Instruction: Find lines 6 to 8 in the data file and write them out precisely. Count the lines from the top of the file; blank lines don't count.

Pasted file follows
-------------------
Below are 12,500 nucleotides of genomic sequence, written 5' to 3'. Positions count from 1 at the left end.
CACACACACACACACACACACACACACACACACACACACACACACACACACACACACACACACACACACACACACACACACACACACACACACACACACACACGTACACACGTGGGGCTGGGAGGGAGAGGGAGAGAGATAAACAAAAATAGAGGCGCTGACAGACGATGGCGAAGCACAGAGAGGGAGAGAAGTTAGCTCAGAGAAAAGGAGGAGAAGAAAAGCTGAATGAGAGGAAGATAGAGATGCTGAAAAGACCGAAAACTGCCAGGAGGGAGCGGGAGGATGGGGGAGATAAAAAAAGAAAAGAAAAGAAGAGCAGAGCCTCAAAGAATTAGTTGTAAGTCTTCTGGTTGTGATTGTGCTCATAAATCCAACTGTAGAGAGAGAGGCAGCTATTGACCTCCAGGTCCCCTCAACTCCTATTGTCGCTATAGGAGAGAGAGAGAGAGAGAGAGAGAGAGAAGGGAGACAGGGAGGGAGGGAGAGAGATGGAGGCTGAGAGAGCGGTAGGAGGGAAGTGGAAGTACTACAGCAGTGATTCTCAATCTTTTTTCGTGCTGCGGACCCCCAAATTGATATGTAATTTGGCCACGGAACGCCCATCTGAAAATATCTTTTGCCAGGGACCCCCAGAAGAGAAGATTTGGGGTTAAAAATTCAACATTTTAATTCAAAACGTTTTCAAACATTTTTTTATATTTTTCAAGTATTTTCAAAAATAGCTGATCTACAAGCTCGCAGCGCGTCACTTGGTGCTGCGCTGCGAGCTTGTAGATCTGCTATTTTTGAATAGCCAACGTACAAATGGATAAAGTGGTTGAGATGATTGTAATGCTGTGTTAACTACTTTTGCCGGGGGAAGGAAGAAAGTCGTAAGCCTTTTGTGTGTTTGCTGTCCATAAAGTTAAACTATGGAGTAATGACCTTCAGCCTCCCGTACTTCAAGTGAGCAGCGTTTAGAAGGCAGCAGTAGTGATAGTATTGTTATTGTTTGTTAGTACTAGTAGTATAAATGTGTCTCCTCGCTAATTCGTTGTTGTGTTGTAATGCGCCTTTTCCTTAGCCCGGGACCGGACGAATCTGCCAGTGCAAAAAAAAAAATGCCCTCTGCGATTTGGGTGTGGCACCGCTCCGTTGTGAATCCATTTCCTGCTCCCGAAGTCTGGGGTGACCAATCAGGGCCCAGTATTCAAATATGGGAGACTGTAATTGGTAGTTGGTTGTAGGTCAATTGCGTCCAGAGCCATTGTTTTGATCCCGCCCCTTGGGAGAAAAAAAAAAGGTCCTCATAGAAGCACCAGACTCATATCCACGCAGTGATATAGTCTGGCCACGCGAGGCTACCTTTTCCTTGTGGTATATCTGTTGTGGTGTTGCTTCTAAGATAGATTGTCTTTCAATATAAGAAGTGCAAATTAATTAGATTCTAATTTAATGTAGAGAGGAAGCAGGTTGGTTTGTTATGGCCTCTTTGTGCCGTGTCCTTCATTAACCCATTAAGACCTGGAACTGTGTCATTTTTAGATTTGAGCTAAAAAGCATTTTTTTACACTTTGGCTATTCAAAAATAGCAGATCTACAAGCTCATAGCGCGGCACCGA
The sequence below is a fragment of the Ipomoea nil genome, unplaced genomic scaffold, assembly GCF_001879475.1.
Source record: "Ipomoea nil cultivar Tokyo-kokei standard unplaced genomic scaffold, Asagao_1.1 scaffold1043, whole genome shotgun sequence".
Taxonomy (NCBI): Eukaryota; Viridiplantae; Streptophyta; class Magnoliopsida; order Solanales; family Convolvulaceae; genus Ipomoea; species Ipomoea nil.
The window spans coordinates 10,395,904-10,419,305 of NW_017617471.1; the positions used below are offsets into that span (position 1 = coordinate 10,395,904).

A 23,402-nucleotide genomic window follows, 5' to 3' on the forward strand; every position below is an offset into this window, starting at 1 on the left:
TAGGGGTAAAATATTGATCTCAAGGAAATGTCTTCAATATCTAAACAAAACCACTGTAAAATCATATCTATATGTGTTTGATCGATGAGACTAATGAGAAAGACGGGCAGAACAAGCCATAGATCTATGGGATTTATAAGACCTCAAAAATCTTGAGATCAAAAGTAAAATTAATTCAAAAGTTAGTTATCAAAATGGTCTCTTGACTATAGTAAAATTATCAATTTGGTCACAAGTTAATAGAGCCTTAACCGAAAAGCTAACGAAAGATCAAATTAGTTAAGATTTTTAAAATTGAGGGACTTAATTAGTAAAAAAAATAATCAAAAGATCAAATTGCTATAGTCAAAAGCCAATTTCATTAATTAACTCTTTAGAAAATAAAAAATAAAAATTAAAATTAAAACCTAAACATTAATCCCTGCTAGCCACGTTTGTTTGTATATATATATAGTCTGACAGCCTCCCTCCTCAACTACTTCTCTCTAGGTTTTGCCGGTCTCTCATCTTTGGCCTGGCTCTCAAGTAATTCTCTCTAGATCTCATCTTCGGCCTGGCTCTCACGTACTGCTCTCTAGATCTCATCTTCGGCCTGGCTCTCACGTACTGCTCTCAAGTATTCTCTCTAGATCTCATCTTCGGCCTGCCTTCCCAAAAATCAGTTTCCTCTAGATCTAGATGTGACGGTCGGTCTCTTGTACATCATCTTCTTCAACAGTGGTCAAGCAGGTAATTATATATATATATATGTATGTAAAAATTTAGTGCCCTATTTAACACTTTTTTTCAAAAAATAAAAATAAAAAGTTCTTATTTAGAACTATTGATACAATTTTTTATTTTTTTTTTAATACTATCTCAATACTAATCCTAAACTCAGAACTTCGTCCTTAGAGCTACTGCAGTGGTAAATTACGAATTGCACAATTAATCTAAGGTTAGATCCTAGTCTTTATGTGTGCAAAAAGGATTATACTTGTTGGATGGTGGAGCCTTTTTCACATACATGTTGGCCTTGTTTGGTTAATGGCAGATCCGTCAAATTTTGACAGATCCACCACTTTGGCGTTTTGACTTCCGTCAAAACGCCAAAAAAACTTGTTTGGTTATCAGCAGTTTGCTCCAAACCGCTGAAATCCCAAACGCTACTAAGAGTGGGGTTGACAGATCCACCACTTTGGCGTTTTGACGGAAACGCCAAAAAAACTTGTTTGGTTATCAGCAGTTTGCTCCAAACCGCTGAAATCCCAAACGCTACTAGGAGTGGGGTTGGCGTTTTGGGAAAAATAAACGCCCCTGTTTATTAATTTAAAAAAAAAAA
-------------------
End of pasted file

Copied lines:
The window spans coordinates 10,395,904-10,419,305 of NW_017617471.1; the positions used below are offsets into that span (position 1 = coordinate 10,395,904).

A 23,402-nucleotide genomic window follows, 5' to 3' on the forward strand; every position below is an offset into this window, starting at 1 on the left:
TAGGGGTAAAATATTGATCTCAAGGAAATGTCTTCAATATCTAAACAAAACCACTGTAAAATCATATCTATATGTGTTTGATCGATGAGACTAATGAGAAAGACGGGCAGAACAAGCCATAGATCTATGGGATTTATAAGACCTCAAAAATCTTGAGATCAAAAGTAAAATTAATTCAAAAGTTAGTTATCAAAATGGTCTCTTGACTATAGTAAAATTATCAATTTGGTCACAAGTTAATAGAGCCTTAACCGAAAAGCTAACGAAAGATCAAATTAGTTAAGATTTTTAAAATTGAGGGACTTAATTAGTAAAAAAAATAATCAAAAGATCAAATTGCTATAGTCAAAAGCCAATTTCATTAATTAACTCTTTAGAAAATAAAAAATAAAAATTAAAATTAAAACCTAAACATTAATCCCTGCTAGCCACGTTTGTTTGTATATATATATAGTCTGACAGCCTCCCTCCTCAACTACTTCTCTCTAGGTTTTGCCGGTCTCTCATCTTTGGCCTGGCTCTCAAGTAATTCTCTCTAGATCTCATCTTCGGCCTGGCTCTCACGTACTGCTCTCTAGATCTCATCTTCGGCCTGGCTCTCACGTACTGCTCTCAAGTATTCTCTCTAGATCTCATCTTCGGCCTGCCTTCCCAAAAATCAGTTTCCTCTAGATCTAGATGTGACGGTCGGTCTCTTGTACATCATCTTCTTCAACAGTGGTCAAGCAGGTAATTATATATATATATATGTATGTAAAAATTTAGTGCCCTATTTAACACTTTTTTTCAAAAAATAAAAATAAAAAGTTCTTATTTAGAACTATTGATACAATTTTTTATTTTTTTTTTAATACTATCTCAATACTAATCCTAAACTCAGAACTTCGTCCTTAGAGCTACTGCAGTGGTAAATTACGAATTGCACAATTAATCTAAGGTTAGATCCTAGTCTTTATGTGTGCAAAAAGGATTATACTTGTTGGATGGTGGAGCCTTTTTCACATACATGTTGGCCTTGTTTGGTTAATGGCAGATCCGTCAAATTTTGACAGATCCACCACTTTGGCGTTTTGACTTCCGTCAAAACGCCAAAAAAACTTGTTTGGTTATCAGCAGTTTGCTCCAAACCGCTGAAATCCCAAACGCTACTAAGAGTGGGGTTGACAGATCCACCACTTTGGCGTTTTGACGGAAACGCCAAAAAAACTTGTTTGGTTATCAGCAGTTTGCTCCAAACCGCTGAAATCCCAAACGCTACTAGGAGTGGGGTTGGCGTTTTGGGAAAAATAAACGCCCCTGTTTATTAATTTAAAAAAAAAAA